, Former U of M Researcher, Mechanical Engineering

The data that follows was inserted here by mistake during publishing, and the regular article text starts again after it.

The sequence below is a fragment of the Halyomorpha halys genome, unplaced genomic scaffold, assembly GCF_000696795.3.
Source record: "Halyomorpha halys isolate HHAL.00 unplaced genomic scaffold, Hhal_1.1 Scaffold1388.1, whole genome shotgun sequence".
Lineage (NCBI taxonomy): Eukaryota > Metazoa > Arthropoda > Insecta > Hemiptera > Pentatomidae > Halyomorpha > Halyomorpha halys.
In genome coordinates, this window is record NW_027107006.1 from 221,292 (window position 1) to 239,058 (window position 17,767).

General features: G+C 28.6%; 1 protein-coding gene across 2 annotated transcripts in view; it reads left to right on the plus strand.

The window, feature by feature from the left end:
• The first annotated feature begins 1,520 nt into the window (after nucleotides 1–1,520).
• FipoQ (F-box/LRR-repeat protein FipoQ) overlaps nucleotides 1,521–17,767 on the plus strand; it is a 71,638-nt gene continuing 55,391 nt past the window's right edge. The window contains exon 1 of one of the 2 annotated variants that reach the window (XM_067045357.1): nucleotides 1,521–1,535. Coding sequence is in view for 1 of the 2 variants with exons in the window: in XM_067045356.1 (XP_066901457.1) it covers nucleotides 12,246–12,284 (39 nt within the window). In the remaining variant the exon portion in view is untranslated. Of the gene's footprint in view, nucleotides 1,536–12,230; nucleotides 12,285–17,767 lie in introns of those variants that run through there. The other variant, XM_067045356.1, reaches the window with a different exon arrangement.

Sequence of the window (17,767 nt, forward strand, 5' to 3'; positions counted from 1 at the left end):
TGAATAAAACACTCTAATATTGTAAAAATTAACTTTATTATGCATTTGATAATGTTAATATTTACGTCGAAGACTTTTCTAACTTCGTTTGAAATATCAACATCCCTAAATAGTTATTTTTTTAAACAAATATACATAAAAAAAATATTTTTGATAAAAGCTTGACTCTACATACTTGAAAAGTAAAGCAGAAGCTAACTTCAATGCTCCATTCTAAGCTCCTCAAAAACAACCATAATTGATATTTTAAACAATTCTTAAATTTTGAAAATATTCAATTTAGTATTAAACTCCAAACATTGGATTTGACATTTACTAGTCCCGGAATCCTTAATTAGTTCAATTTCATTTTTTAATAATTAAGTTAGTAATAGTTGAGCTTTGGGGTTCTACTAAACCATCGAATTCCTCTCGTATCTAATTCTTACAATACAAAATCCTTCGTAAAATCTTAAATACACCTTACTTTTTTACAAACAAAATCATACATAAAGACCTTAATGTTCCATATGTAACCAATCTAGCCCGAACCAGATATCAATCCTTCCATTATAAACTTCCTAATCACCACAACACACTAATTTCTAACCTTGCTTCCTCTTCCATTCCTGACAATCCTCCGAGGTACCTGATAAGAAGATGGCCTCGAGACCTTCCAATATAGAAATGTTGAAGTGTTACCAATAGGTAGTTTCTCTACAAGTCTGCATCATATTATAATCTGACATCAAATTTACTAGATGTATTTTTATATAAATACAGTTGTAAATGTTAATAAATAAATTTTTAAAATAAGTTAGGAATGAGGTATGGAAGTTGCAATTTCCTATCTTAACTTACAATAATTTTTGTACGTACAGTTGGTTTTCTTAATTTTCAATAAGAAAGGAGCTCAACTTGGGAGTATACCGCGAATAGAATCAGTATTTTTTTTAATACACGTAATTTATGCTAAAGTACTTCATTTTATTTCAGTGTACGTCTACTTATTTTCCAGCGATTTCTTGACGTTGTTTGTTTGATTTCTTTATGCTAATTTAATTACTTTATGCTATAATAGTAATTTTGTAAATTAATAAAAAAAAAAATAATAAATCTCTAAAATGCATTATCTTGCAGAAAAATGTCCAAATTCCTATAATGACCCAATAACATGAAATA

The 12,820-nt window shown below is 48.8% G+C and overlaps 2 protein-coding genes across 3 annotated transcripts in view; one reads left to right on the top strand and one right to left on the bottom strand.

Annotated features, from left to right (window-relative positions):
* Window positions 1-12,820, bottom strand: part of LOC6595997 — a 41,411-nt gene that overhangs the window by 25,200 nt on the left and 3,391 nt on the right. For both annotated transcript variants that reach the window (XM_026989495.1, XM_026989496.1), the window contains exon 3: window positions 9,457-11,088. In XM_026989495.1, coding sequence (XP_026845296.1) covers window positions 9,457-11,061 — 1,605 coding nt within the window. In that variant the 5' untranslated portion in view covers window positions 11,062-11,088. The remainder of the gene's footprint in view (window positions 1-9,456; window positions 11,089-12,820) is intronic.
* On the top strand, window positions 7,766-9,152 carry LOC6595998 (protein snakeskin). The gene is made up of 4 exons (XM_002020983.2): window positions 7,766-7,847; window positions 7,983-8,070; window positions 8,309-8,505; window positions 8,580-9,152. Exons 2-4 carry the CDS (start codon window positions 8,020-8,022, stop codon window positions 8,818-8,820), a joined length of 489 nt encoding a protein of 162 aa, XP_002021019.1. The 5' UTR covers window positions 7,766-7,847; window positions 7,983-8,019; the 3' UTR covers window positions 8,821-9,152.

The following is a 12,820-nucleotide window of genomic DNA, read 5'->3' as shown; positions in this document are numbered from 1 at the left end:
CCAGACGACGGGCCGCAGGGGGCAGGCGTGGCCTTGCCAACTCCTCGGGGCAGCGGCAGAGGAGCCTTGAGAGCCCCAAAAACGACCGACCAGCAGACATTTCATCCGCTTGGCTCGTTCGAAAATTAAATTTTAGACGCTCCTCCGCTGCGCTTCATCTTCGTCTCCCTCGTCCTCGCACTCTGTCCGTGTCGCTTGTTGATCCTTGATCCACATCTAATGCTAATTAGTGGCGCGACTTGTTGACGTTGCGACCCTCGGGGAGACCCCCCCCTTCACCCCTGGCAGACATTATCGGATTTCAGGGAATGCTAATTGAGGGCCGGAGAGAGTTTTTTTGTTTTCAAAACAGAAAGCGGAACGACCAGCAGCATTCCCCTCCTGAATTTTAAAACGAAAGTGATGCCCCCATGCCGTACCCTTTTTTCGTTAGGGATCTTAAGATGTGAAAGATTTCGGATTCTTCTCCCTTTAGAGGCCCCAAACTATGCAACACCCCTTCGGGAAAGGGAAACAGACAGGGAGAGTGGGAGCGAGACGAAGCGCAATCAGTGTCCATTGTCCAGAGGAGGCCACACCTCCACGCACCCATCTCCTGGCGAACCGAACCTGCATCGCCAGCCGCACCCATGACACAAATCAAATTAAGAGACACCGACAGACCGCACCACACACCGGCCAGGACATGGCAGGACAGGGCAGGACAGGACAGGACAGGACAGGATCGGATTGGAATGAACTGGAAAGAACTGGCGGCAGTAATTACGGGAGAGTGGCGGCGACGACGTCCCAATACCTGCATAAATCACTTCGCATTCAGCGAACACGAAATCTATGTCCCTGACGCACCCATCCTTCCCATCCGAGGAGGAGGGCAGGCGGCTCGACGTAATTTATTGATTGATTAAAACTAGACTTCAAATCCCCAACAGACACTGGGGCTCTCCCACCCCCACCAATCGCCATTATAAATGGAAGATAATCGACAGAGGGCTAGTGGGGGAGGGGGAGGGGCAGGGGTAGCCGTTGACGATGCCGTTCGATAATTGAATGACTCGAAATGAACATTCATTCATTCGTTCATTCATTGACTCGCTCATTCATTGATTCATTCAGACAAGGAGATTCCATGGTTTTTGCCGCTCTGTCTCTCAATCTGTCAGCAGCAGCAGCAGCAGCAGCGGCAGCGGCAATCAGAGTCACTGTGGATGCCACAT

The number of annual traffic fatalities and the rate of fatalities per vehicle-mile traveled are considerably higher in rural areas compared to urban areas. This project, one of the first of its kind, systematically explored the contribution of rural driver attitudes and behavior that may be a causal factor of these trends. Researchers began by conducting a survey of self-reported driver behavior and traffic safety attitudes. The analysis of this survey examined differences between rural and urban drivers in terms of risk taking and attitudes toward safety interventions proposed as part of the Minnesota Comprehensive Highway Safety Plan. The results suggested that rural drivers engage in riskier behavior, such as seat belt non-compliance and driving while impaired, because they have lower perceptions of the risks associated with such behaviors. Moreover, rural drivers perceive lower value in government-sponsored traffic safety interventions than their urban counterparts. The researchers then measured driver behavior from driving simulator experiments that compared the driving behavior of rural and urban drivers during traffic scenarios that embodied common crash factors (distraction, speeding, car following, and intersections), and found that the rural environment may encourage less safe driving. This study provided policy suggestions for developing safety interventions designed for the psychosocial factors that define rural culture.